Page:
Species Feature: Mouthbrooders

I looooovvvvveee mouthbrooding fish

For a long time I knew about mouthbrooding fish from photos but had never spotted one.  I guess you don’t know what you are looking for until you’ve seen it.  Then a few years ago in Greece my partner starts pointing at his regulator, then pulls out his reg and points in his mouth, and did a couple other silly hand gestures until I realized he found a mouthbrooding fish.  He scored major brownie points with me that day!!  Since then I think I’ve acquired radar for mouthbrooders as I’m always checking the mouths of any species I know mouthbroods.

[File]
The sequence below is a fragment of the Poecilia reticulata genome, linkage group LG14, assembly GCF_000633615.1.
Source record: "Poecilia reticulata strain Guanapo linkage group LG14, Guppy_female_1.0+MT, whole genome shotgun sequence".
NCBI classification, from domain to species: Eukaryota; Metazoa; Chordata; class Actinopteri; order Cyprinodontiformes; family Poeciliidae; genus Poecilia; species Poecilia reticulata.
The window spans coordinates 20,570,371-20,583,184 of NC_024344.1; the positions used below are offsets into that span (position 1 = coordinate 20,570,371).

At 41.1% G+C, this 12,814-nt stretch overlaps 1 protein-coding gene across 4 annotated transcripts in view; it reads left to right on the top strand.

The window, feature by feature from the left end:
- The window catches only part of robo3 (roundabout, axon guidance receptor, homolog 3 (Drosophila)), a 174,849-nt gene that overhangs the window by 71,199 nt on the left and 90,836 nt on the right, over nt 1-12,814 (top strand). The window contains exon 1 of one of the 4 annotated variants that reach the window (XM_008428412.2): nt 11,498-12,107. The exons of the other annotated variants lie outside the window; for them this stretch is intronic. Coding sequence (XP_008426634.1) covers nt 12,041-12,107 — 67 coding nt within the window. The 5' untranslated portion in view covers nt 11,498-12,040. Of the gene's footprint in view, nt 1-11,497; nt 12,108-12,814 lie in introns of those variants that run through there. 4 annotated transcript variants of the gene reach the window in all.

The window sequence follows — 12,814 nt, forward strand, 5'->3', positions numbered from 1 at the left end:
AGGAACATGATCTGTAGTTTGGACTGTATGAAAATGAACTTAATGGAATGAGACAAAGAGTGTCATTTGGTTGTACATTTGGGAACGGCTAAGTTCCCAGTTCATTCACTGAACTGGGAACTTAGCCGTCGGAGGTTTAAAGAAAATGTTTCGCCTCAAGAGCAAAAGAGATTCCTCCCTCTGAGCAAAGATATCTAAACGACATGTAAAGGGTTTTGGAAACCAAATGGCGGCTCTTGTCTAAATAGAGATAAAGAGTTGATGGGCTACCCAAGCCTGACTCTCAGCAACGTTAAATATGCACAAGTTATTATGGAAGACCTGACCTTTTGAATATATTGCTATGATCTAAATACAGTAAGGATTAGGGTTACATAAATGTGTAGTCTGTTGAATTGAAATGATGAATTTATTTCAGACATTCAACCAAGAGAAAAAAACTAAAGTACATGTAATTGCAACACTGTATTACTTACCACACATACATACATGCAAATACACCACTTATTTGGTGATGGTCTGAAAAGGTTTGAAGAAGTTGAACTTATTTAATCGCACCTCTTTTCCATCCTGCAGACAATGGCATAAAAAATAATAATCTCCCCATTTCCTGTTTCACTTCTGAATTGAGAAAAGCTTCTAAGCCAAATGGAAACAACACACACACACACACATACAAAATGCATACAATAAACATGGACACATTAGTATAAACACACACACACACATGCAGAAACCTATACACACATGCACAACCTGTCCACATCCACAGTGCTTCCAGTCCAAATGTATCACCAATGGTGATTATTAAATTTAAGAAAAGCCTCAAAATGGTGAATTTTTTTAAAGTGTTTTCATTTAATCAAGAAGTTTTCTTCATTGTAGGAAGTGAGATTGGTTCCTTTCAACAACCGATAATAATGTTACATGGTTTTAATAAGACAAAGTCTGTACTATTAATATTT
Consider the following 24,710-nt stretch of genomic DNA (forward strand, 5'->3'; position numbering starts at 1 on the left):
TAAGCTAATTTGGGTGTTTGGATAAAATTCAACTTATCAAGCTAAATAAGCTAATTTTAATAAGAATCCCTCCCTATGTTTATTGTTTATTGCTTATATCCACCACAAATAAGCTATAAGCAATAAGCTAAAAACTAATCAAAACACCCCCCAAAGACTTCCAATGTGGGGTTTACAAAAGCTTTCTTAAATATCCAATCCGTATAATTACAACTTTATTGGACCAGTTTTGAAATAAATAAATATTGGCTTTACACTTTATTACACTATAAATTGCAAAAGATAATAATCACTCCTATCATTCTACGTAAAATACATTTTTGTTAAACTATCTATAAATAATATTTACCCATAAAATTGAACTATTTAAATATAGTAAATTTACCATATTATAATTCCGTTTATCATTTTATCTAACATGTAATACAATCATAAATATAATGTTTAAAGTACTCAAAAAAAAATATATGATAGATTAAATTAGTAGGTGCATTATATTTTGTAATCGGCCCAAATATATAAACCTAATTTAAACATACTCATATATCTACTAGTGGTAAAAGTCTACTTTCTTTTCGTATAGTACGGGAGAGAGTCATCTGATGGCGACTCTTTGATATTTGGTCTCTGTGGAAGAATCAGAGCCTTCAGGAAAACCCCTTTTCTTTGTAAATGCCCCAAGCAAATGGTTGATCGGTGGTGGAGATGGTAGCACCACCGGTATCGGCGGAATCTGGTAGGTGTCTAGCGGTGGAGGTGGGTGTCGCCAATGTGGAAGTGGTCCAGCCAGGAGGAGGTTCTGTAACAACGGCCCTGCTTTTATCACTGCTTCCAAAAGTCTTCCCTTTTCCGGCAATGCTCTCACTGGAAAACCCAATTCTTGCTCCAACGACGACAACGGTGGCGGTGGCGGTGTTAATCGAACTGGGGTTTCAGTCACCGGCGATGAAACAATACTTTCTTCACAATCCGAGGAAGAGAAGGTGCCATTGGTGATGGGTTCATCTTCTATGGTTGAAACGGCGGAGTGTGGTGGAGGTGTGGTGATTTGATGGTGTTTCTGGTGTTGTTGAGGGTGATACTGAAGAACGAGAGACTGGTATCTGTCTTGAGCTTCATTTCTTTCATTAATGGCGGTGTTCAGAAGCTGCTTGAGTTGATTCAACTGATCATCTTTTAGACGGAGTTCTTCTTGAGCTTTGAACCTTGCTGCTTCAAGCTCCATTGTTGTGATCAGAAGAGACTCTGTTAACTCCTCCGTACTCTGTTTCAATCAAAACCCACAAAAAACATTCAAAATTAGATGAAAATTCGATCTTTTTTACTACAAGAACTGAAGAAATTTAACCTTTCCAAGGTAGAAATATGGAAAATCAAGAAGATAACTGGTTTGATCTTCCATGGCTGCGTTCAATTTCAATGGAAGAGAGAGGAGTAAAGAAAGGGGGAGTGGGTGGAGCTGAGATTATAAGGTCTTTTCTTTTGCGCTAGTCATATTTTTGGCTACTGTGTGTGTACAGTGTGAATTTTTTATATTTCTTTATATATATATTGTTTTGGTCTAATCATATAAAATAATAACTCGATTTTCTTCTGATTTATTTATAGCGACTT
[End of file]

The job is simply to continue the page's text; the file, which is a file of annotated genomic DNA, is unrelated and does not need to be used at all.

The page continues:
Marine mouthbrooding fish are usually males incubating the eggs, and more often than not it is cardinalfish which are the mouthbrooders I spot.  They aren’t easy to photograph either because once you find them they often hide behind rocks or coral and like to point their heads in the opposite direction, only turning for a split second before moving behind a different rock or running away from you.  Of note is the Banggai cardinalfish which mouthbroods not only the eggs but the young for several days after they hatch out.  There are also two photos of mouthbrooding jawfish, which are sweet little fish that live in holes in the sand.